LUFKIN, TX (KTRE) - Thousands of people have been injured or killed this month, alone--earthquakes have rocked China, the United States, Australia, and Mexico.
Air travel is slowly resuming across the Atlantic, following a volcanic explosion which clouded the sky with ash.
Movies, such as 2012, or Armageddon, have already tapped into that deep-seeded fear: life on earth will someday come to an end.
"It's not doomsday," said Chris Bailey. "The idea is anticipating something better, something greater."
Bailey is an elder with the Seventh Day Adventist Church in Tyler. He said he believes in the life and resurrection of Jesus Christ. Now he is waiting for the advent, or Jesus' second coming.
"These signs are letting us know that we're nearing a climax, a conclusion," he said. "The closer we get to [Jesus'] coming, the more active we should be in trying to invite and encourage others to join us."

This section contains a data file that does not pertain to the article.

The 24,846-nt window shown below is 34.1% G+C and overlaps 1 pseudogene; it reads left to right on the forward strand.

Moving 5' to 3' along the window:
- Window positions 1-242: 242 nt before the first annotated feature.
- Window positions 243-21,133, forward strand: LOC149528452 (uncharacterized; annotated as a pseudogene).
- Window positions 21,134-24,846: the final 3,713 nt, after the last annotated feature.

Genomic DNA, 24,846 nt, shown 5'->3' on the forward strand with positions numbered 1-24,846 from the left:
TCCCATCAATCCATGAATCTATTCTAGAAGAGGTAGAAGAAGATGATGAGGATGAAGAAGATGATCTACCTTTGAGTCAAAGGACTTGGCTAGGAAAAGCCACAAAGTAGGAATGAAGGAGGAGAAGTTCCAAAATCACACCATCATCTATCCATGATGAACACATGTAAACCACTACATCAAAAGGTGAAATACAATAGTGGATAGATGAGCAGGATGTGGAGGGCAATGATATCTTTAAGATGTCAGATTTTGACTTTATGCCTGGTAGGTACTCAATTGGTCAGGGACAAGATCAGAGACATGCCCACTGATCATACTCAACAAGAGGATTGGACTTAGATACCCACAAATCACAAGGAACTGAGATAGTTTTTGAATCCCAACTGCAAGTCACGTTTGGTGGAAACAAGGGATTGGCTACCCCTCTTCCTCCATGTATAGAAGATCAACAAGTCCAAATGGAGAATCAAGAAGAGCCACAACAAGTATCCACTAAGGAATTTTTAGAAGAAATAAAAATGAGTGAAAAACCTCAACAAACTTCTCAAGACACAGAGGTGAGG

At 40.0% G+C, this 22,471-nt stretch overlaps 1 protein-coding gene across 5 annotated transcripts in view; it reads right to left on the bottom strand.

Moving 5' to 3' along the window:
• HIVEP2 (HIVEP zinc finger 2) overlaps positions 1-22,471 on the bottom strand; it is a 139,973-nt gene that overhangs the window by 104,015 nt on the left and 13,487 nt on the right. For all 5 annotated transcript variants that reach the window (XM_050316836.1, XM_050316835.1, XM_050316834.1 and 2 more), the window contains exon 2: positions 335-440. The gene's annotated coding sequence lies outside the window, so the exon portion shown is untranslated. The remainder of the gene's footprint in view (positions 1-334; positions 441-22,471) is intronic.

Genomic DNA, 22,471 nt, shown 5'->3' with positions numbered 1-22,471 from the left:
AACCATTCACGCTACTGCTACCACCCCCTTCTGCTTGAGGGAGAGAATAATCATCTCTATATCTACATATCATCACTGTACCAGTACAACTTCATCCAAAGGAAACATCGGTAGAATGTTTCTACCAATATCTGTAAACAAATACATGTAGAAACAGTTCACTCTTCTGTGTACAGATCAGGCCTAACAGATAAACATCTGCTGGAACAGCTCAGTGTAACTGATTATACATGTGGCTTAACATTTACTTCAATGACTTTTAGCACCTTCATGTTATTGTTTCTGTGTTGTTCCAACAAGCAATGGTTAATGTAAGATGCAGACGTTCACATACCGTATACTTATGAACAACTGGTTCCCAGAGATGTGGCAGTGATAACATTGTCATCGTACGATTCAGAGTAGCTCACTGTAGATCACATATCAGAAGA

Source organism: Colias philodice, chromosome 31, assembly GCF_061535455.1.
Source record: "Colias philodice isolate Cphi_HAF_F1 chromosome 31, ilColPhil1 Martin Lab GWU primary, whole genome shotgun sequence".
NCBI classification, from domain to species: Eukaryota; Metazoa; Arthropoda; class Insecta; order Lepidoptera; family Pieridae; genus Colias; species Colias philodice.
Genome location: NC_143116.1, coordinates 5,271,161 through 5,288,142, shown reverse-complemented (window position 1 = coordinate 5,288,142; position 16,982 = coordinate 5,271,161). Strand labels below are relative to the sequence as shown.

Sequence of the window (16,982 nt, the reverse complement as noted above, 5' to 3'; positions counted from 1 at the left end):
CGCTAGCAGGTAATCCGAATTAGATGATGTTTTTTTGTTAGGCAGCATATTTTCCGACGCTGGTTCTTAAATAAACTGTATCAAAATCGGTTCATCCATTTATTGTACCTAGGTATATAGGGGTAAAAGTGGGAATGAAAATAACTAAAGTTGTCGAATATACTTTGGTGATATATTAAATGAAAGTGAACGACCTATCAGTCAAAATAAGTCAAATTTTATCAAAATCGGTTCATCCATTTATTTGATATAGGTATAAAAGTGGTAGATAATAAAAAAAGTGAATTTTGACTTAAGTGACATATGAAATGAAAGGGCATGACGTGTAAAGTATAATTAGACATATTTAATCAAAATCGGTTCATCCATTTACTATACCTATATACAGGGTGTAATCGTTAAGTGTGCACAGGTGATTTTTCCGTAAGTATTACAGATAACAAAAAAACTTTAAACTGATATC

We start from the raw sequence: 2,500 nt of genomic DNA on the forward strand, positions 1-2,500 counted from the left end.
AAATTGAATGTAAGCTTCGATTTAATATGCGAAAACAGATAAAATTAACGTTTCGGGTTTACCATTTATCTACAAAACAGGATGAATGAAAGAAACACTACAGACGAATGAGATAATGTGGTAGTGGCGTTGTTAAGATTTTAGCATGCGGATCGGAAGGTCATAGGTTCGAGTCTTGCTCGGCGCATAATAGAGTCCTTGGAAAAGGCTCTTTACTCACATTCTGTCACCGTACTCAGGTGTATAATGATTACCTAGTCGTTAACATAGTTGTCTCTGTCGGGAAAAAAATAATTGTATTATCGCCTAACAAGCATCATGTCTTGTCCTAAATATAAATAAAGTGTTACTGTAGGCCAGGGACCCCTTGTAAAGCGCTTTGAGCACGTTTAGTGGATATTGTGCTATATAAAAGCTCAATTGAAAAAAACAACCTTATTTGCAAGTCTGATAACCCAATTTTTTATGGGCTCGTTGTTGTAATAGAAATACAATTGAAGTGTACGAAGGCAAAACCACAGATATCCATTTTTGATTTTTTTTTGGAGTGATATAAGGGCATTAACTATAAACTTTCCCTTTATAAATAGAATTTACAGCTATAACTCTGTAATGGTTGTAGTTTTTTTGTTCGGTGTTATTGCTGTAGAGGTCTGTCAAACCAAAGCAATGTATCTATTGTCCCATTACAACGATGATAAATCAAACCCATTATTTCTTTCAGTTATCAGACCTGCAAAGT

Steven Ball, Ph.D., is a physicist with LeTourneau University. Ball agreed the Bible foretells signs, but he was hesitant to call earth's natural occurrences--including the most events, such as the Icelandic volcano--apocalyptic.
"When you have a planet with plate tectonics, you get volcanoes, you get earthquakes--it's part of the package," he said.
He said it's happened for century after century, but increased media reports have also made them appear more prevalent.
Self-proclaimed Christian, and New Testament scholar, Viktor Roudkovski, Ph.D., said we've always had political confusion, war, rumors of wars, famine, disease, and earthquakes.
But Roudkovski said it is dangerous to correlate those events to the end. He said the end actually began when Jesus Christ came the first time.
"We live in this tension between 'already' and 'not yet,'" he said. "Already, [Jesus] is Lord, but he has not yet established the kingdom of God here on this earth."